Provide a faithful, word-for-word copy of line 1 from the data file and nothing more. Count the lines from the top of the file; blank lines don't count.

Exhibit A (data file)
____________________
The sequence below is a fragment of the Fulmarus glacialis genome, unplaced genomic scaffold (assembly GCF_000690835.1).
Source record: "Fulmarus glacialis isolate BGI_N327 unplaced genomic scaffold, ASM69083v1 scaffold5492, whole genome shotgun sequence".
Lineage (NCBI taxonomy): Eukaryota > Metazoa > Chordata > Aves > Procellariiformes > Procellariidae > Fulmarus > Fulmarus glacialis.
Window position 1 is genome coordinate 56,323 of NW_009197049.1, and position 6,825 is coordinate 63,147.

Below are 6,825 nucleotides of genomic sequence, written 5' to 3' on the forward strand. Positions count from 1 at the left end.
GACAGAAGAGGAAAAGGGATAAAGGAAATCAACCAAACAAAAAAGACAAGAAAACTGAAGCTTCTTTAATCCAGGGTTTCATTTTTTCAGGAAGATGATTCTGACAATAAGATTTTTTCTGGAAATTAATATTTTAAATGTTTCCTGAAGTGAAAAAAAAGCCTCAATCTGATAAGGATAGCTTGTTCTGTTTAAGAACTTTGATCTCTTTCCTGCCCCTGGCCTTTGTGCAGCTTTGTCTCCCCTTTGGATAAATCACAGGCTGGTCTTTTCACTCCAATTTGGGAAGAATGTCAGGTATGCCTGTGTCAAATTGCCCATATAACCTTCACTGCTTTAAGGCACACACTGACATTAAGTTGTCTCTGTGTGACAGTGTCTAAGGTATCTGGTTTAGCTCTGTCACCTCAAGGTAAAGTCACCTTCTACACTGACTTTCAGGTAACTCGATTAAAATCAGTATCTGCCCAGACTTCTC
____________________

The sequence below is a fragment of the Fulmarus glacialis genome, unplaced genomic scaffold (assembly GCF_000690835.1).